A partially paralyzed man sued Delta last year over claims that the airline did not provide him with a wheelchair or assistance on two flights in 2012.
Instead, claimed Baraka Kanaan, he was forced to crawl on and off of flights. In his lawsuit, he said that he had to crawl across the tarmac, up the plane’s stairs and down the aisle to his seat on his flight to Nantucket, Mass.
When the time came to get off the plane, Kanaan recalls that the crew gave him an ultimatum: get off the plane on his own, or go back to Maui.
“And that forced me to crawl, even though I had given them 48 hours’ notice and they knew that I was [unable to walk],” stated Kanaan
The ordeal was repeated when his plane left Nantucket.
Kanaan, who was been unable to walk since a 2000 accident, said the ordeals were “humiliating” and caused him an enormous amount of pain a week before he was scheduled to have spinal fusion surgery. Kanaan is a former California philosophy professor and is currently the head of a nonprofit organization.
In his lawsuit, the Hawaiian man noted that he had called the airline before both flights to help arrange accommodation. On both occasions, the airline assured him that his needs would be met.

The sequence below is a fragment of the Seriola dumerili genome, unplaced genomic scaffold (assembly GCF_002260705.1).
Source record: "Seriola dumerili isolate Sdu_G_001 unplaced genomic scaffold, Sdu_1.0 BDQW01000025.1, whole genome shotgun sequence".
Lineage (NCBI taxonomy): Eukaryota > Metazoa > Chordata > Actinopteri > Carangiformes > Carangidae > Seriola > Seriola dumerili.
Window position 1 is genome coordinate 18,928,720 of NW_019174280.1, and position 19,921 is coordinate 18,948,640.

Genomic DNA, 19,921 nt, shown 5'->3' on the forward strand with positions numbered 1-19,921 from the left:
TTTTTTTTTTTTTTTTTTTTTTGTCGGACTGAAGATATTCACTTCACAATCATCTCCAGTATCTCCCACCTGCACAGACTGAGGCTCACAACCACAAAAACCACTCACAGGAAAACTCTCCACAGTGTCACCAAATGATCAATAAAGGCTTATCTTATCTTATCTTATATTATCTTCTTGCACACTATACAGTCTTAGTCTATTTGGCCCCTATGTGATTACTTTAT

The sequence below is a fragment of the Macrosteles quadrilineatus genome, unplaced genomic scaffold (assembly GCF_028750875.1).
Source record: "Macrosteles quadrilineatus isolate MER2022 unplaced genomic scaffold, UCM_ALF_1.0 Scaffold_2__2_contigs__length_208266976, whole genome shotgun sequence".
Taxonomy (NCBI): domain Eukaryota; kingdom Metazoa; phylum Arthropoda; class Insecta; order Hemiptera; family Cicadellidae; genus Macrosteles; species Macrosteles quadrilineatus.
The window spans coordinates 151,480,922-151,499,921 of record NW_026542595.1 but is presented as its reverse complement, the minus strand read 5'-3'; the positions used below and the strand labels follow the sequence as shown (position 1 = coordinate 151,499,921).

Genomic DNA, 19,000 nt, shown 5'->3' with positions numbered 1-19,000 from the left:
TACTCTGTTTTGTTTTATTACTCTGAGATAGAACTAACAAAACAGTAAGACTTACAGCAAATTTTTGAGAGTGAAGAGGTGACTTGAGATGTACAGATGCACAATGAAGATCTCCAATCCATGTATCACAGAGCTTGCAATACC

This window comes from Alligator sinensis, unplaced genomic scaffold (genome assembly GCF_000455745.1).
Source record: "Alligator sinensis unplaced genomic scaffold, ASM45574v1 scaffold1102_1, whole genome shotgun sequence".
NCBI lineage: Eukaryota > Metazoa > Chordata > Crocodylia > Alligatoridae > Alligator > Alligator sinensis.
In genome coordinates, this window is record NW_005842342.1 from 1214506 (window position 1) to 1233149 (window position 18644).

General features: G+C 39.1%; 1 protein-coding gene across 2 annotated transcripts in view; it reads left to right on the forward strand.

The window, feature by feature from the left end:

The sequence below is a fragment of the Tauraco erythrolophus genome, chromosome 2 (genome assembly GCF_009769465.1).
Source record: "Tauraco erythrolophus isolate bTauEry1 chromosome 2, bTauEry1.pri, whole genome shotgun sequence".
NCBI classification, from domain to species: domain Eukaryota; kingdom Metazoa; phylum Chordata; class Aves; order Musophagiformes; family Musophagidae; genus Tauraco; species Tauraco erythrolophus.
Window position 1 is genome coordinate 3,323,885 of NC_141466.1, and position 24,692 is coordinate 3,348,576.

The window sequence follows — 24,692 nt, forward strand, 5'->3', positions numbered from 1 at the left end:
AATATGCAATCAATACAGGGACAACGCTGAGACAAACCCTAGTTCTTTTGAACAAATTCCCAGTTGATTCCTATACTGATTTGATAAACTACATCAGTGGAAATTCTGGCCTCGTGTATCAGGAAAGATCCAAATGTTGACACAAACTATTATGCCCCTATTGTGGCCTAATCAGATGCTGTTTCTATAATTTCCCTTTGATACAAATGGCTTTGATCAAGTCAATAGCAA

Apparently, the airline’s interpretation of helping the customer was to offer him a piece of cardboard, which he could use to crawl across the tarmac without ruining his clothes.
The lawsuit claimed that Delta exhibited noncompliance with the Airline Carrier Access Act in that it didn’t have an aisle chair to help Kanaan get to his seat or a lift to get him up and down the stairs. The airline also failed to provide him any assistance to get from his wheelchair to the plane.
“Purportedly fearful of liability, the flight crew refused to assist Mr. Kanaan, instead serving as spectators themselves,” stated the suit.
When Kanaan later called the airline to complain, Delta representatives offered him 25,000 frequent-flier miles as compensation. When he pressed further, Delta reduced its offer by half.
Kanaan proceeded to file a complaint with the Federal Aviation Administration. When that lawsuit had no success, he filed suit in U.S. District Court in Hawaii last June.
Brian Brazier, Kanaan’s lawyer, confirmed that the suit has been settled on confidential terms.